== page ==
10.5. Connecting to Virtual Machines and Containers via VNC

You can use your favorite VNC clients to connect to and manage containers and virtual machines. To do this, you need to complete these steps:

  1. (Recommended) Secure VNC connections on the node with SSL.
  2. Enable VNC access in the desired virtual machine or container.
  3. Connect to the virtual machine or container with a VNC client.

The sections below describe these steps in detail.

10.5.1. Securing VNC Connections with SSL

To set up SSL for all VNC connections on the node, do the following:

  1. Acquire an SSL certificate and key from a trusted certificate authority.


    The key for an SSL certificate should not be protected by a passphrase.

  2. Configure the VNC server to use the certificate and key:

    # prlsrvctl set --vnc-ssl-certificate <path_to_crt_file> --vnc-ssl-key <path_to_key_file>

The certificate will protect VNC connections to virtual machines started after executing this command.

If you are replacing an expired certificate, you can apply the new one to running VMs by restarting the dispatcher service:

# systemctl restart prl-disp

To disable VNC encryption, specify empty arguments. For example:

# prlsrvctl set --vnc-ssl-certificate '' --vnc-ssl-key '' Using a Certificate Chain to Encrypt VNC Connections

If you acquire an SSL certificate from an intermediate certificate authority (CA), you will get an end-user certificate along with a CA bundle that contains the root and intermediate certificates. To be able to use these certificates for VNC encryption, you need to merge them into a chain first. A certificate chain includes the end-user certificate, the certificates of intermediate CAs, and the certificate of a trusted root CA. In this case, an SSL certificate can only be trusted if every certificate in the chain is properly issued and valid.

For example, if you have an end-user certificate, two intermediate CA certificates, and a root CA certificate, you can encrypt all VNC connections on the node as follows:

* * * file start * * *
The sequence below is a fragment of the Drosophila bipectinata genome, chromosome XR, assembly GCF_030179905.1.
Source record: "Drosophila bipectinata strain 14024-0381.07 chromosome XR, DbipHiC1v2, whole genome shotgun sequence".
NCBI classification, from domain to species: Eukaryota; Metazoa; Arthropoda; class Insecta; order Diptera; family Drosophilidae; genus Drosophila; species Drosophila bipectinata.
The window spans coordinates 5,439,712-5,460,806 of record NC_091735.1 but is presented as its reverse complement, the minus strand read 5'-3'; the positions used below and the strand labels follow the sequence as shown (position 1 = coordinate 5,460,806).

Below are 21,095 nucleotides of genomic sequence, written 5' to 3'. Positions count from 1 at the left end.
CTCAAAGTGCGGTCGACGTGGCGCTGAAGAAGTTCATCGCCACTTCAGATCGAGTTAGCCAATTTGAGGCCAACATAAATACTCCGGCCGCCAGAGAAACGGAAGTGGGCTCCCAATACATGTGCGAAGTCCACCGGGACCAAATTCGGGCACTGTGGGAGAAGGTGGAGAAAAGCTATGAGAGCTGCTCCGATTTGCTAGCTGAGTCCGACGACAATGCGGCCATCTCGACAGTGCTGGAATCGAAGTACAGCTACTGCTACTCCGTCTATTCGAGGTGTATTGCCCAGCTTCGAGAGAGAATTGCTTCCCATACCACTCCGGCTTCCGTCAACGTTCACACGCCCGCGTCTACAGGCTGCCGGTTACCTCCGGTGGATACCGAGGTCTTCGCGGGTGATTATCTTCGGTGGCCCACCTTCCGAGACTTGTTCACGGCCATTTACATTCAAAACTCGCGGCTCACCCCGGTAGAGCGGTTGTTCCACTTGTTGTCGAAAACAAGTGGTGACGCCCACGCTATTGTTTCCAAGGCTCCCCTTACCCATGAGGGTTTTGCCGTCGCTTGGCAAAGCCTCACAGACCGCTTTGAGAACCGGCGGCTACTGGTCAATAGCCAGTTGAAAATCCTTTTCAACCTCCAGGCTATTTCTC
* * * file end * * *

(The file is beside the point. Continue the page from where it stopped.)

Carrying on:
1. Create a new certificate file and include all certificates in it in the following order:

    # End-user certificate issued by the intermediate CA 1
    -----END CERTIFICATE-----
    # Intermediate CA 1 certificate issued by the intermediate CA 2
    -----END CERTIFICATE-----
    # Intermediate CA 2 certificate issued by the root CA
    -----END CERTIFICATE-----
    # Root CA certificate
    -----END CERTIFICATE-----
  2. Specify the full paths to the newly created certificate file and the private key for the end-user certificate in the following command:

    # prlsrvctl set --vnc-ssl-certificate <path_to_crt_chain> --vnc-ssl-key <path_to_key_file> Securing Previously Enabled VNC Connections

If you enable VNC in a virtual environment and then install an SSL certificate, that VE will not use encryption until you do the following:

  1. Stop the virtual environment:

    # prlctl stop MyVE
  2. Disable VNC in the virtual environment:

    # prlctl set MyVE --vnc-mode off
  3. Re-enable VNC in the virtual environment as described in the two next sections.

  4. Start the virtual environment.

    # prlctl start MyVE

Now SSL encryption is applied to the VNC traffic to and from the virtual environment.

10.5.2. Enabling VNC Access to Virtual Machines

To enable VNC access to a virtual machine, you need to do the following:

  1. Enable VNC support in the virtual machine.

  2. Specify the TCP port number on the physical server that will be used to listen to VNC connections to the virtual machine.


    A unique port number must be specified for each virtual machine where you plan to connect via VNC.

  3. Set a password to secure your VNC connection.

You can perform all these operations with a single command. For example:

# prlctl set MyVM --vnc-mode manual --vnc-port 5901 --vnc-passwd XXXXXXXX

The changes will come into effect on the next virtual machine start.

10.5.3. Enabling VNC Access to Containers

To enable VNC access to a container, you need to do the following:

  1. Make sure you have a valid user account in the container to be able to log into it.

  2. Make sure the container is running.

  3. Set the VNC mode and password for the container, as well as the TCP port number on the physical server that will be used to listen to VNC connections to the container. For example:

    # prlctl set MyCT --vnc-mode manual --vnc-port 6501 --vnc-passwd XXXXXXXX


    Port number must be unique for each container you open VNC access to. In the auto mode, correct port numbers are assigned automatically. In the manual mode, you need to make sure port numbers are unique yourself.

10.5.4. Connecting with a VNC Client

After you have enabled VNC access to the virtual machine or container, you can connect to it with your favorite VNC client. To do this, you need to pass the following parameters to the VNC client:

  • IP address of the server where the virtual machine or container is hosted.
  • Port number and password you specified when enabling VNC access.
  • Valid user account in the virtual machine or container.